Comment by a Workers' Liberty UCU member on UCU Congress can be read here.
Jo Grady, UCU activist and Lecturer in Employment Relations at the University of Sheffield, spoke to Solidarity about the USS dispute, UCU Congress and where next?
Solidarity: Where are things with USS at the moment?
In April members of UCU voted to accept the offer that was on the table. This involved keeping the arrangements we currently have for the time being and installing a Joint Expert Panel (JEP) which has equal member representation from UCU and UUK. It was not entirely clear what the remit of that panel would be, and particularly whether it would be able to look at the valuation of the USS pension scheme. This is important given it was valuation which had caused the dispute, as it defined the continuation of the “defined benefit” pension scheme as beyond affordable. A lot of people who voted ″no″ to that offer, of which I was one, wanted more assurances of what the JEP would cover before we approved it. The JEP has been announced and it is due to start imminently (http://bit.ly/2svR4HW). As it stands our industrial action is suspended. The JEP will do it’s investigation and it is due to report to members twice, and make its conclusions by the end of 2018 so it can inform any decisions that are made in March 2019.
Solidarity: What do make of the composition of the JEP?
I don’t know much about the people who have been appointed, apart from Chris Curry who is director of the Pensions Policy Institute and seems a sensible choice from the UUK side. From looking at their biographies the other appointees seem like pretty standard pensions industry people.
Solidarity: You have only recently got involved nationally in the union, what made you get more involved and how have you found it?
I’ve always been involved in my union branch, and when I was at Leicester I was the rep for my department and the secretary of my branch. It was really the pensions dispute, particularly being on twitter which allowed me to connect with more people nationally. At the beginning of the dispute and the run up to the dispute it seemed that a lot of people, for completely understandable reasons, didn’t know that much about the details of the dispute. Along with a few other notable people I decided to get a bit more involved. I’m not officially nationally involved though – I don’t sit on any committees. Its more of an informal national activism I guess is a better description than involvement.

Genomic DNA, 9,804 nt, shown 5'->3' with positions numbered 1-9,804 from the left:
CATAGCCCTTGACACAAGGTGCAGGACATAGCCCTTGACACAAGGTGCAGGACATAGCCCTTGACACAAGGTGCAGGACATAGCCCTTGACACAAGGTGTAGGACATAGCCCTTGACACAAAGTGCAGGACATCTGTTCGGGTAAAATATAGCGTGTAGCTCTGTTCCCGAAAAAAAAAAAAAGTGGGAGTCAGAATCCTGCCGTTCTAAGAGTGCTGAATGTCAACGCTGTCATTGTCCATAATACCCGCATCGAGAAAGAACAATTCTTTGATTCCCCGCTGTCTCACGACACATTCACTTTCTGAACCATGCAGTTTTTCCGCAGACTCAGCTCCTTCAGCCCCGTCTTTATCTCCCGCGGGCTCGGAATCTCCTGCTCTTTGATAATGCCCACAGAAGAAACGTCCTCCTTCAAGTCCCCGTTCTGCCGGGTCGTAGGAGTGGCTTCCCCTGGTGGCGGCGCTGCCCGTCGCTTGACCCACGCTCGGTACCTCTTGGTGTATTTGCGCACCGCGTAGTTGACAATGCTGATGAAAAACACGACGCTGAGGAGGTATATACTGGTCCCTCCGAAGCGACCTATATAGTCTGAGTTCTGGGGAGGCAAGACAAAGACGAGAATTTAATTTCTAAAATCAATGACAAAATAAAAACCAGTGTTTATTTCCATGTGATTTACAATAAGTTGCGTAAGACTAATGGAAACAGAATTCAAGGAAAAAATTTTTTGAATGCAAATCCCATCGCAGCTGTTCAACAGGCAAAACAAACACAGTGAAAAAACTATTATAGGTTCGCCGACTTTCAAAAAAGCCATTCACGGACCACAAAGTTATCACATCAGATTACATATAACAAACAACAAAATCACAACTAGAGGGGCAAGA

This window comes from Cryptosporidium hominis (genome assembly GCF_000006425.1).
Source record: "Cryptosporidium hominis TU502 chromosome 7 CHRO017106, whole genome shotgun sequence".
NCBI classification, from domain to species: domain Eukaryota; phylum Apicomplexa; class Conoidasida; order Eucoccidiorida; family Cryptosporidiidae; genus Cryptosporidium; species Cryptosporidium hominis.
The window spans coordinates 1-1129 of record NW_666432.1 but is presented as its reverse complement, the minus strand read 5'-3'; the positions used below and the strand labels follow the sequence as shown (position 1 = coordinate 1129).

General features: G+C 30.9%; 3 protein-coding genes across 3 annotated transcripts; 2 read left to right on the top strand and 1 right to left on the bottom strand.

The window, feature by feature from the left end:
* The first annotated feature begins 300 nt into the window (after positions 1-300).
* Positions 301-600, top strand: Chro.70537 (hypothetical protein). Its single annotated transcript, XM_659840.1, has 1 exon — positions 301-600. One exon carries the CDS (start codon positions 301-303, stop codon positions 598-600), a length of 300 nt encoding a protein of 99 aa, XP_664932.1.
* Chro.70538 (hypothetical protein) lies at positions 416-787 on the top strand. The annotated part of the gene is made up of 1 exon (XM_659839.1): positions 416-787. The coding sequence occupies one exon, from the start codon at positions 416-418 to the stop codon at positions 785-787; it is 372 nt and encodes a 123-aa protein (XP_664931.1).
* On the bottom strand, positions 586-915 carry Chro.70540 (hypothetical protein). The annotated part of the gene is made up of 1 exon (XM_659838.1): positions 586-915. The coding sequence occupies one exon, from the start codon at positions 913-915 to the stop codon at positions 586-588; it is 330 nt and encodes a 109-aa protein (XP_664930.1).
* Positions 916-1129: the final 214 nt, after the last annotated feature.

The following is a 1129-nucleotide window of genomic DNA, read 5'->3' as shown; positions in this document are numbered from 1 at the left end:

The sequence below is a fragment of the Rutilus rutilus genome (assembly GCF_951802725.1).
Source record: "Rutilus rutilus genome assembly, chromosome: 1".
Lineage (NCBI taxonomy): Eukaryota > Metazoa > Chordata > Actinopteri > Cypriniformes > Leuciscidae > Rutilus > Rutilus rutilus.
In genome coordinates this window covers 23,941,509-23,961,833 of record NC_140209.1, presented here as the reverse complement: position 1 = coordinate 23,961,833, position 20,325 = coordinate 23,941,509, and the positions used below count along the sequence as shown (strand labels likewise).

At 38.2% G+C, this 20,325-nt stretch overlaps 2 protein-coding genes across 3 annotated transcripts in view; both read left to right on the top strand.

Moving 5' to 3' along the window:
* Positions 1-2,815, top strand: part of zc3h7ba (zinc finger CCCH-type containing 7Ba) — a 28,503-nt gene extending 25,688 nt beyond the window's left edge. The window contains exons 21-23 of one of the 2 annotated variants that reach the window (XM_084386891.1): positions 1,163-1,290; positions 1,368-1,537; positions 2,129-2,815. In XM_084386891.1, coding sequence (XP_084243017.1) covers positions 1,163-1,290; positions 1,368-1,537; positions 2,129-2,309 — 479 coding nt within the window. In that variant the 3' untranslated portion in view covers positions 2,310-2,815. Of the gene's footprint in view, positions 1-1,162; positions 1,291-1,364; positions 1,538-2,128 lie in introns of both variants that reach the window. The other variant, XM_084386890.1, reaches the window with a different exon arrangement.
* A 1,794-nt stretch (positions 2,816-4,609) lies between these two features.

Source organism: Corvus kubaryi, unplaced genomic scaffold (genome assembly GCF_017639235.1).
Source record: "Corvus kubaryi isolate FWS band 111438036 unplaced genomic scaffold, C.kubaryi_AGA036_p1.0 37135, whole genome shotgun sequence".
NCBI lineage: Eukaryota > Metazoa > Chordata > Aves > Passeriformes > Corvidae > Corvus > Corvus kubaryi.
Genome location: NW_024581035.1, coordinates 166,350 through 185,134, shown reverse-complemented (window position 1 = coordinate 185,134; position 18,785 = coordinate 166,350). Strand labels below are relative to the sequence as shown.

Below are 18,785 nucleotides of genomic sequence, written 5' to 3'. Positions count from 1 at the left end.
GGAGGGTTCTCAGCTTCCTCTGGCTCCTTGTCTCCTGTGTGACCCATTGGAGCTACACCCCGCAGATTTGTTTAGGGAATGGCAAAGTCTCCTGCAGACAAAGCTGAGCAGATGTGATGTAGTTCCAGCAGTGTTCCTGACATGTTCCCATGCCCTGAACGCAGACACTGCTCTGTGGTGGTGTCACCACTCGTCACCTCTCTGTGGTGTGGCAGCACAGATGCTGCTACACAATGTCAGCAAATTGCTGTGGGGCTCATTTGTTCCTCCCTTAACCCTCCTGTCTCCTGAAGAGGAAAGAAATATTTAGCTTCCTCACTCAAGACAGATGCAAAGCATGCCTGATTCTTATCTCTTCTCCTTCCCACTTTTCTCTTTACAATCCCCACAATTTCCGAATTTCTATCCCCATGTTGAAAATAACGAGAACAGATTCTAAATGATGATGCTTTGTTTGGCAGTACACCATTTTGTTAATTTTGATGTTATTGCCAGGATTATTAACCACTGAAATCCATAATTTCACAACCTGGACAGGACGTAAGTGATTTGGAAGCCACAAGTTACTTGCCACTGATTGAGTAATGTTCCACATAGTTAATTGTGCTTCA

Solidarity: How have you found it being involved in the pensions dispute?
In some ways really really lovely, its been great to realise that there is a massive community of people quite similar to you. I think this was the case for a lots of people during the strike. The strike included a lot of people, not just academics but other university staff, but particularly for academics we are often just in our own offices which is quite an individual activity. I think sometimes a lot of the way you feel about your working environment, about the politics of HE, seem really individual to you. So being part of the picket line or part of a more national movement and seeing that others feel similar, or the same, was a like a bit of a collective solidarity hug. It was really nice. To know you’re not alone.
Solidarity: I’ve heard a lot of people talk about the experience they’ve had on picket lines in terms of meeting and discussing with colleagues they work in the same institution as but have never really met. Here was an opportunity to think about their role in the university outside of the category of their job role.
Definitely. As I was so new at Sheffield, I only started in August 2017, I had made some lovely friends in my department but I hadn’t really met anyone outside of my department. Now I’ve got a really lovely friendship group in Sheffield because I joined other buildings′ picket lines. I met the most amazing group of women from the English Department. Also we met a lot of students, because a lot of students joined our picket lines and did solidarity activities. So it wasn’t just rediscovering or discovering colleagues, but a similar process happened with the student body, which was a big surprise to a lot of academics and university staff, but was really nice as well.